Suppliers must adjust by October ‘11 or lose it all…

October 2011 is due to be the turning point for suppliers of goods in Australia.

A retention of title clause has always been the cornerstone of a supplier’s protection for payment for supply of goods in Australia. It allows a supplier the right to claim ownership over any good delivered to a customer, until payment is received in full.

Retention of title clauses are commonplace in most standard terms and conditions of supply, and are invaluable protection for a supplier in the event of insolvency of a customer.  

In the history of Australian law, it has never been possible to register a retention of title interest in goods. Suppliers have never had the opportunity to announce to the world at large that “until I get paid, I still own these goods”.

That position is about to be turned on its head.  

The Personal Property Securities Act 2009 (Cth) (PPSA) and Personal Property Securities (Corporations & Other Amendments) Act 2010 (Cth) are due to commence October 2011.

Well advised suppliers will be prepared, and will recognise the monumental change that this legislation is about to have and the opportunities it presents. They will recognise how these changes have the potential to vastly improve their position – and what steps need to be taken to allow this to happen.  

Others will be caught unawares, and find themselves with outdated clauses with no real use and possibly, with no priority in respect of their interest in goods. The PPSA is a complicated piece of legislation. The concepts are new and will cause a fundamental change to how Australian law recognises ownership of goods and competing claims of various interests over those goods. This is particularly the case for secured creditors, who to-date rely on fixed and floating charges over business assets.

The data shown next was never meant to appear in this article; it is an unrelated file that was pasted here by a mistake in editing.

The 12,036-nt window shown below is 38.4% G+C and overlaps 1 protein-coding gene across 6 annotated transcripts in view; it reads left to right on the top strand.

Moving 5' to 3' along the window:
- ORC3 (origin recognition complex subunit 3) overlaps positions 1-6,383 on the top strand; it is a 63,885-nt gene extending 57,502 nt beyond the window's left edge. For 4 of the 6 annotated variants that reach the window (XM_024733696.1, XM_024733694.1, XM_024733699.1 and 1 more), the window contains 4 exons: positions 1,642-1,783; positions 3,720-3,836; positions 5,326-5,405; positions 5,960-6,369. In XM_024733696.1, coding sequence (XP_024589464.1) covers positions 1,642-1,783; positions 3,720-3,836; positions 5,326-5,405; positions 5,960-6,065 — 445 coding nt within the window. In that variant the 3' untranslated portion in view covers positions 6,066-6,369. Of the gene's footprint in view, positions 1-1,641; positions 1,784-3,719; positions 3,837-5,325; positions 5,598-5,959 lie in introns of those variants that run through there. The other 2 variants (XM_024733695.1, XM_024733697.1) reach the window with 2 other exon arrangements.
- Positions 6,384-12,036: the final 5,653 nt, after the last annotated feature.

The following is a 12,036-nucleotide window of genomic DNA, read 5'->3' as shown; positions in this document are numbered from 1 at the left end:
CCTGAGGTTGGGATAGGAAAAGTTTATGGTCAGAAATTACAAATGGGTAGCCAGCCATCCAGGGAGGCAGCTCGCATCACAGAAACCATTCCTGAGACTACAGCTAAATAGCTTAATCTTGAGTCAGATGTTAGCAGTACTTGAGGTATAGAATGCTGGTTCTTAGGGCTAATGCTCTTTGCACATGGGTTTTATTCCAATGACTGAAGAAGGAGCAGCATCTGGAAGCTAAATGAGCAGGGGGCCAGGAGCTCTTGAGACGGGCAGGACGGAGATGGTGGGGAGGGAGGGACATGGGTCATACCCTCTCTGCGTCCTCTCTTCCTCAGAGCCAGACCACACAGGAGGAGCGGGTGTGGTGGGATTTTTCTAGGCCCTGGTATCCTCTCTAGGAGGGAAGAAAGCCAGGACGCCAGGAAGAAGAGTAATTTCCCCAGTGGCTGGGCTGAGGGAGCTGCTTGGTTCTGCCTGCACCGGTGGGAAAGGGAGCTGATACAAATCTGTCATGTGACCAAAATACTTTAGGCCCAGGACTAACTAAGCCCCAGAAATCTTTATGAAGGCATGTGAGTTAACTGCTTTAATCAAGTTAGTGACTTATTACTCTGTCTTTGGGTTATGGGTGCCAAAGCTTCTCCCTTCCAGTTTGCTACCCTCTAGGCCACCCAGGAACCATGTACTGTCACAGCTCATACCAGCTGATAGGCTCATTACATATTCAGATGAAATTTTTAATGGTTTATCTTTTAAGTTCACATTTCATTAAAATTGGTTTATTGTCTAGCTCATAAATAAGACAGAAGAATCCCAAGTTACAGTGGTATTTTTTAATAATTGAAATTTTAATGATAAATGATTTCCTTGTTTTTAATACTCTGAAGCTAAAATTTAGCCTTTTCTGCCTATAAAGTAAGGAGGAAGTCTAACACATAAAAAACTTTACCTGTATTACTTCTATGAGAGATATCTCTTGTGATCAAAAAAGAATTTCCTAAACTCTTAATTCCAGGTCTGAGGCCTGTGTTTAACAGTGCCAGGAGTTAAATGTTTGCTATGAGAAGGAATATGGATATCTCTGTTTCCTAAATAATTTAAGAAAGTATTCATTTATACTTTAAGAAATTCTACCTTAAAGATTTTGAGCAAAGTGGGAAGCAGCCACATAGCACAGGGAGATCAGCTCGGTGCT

The following are fundamental key points for a supplier to remember:  

  1. Retention of Title Clauses remain valid under the PPSA;  
  2. If dealt with correctly under the PPSA, a Retention of Title Clause supplier has the opportunity to afford itself a much higher level of protection than ever recognised before in Australian law;  
  3. If not dealt with correctly under PPSA, a Retention of Title Clause risks becoming a toothless tiger.  

What to do:  

The National Personal Property Securities Register is due to come online on 10 October 2011.  

  • On this date, it will become possible to register a security interest as a retention of title holder;  
  • Failure to register does not necessarily invalidate the clause, but it does mean that other interests can take priority ahead of it;  
  • All suppliers should carefully review their existing Retention of Title Clause in their Terms & Conditions of Supply to ensure their interests will be registrable;  
  • Suppliers must register their interest on the Personal Property Securities Register to preserve their priority. If the clause is drafted correctly, it has the potential to retain priority in goods that are mixed, co-mingled or fixed to make a new product, and potentially to proceeds of sale;  
  • The best protection for a supplier is to register the interest before the supply is made or, if supply is ongoing, as soon as the Register comes online.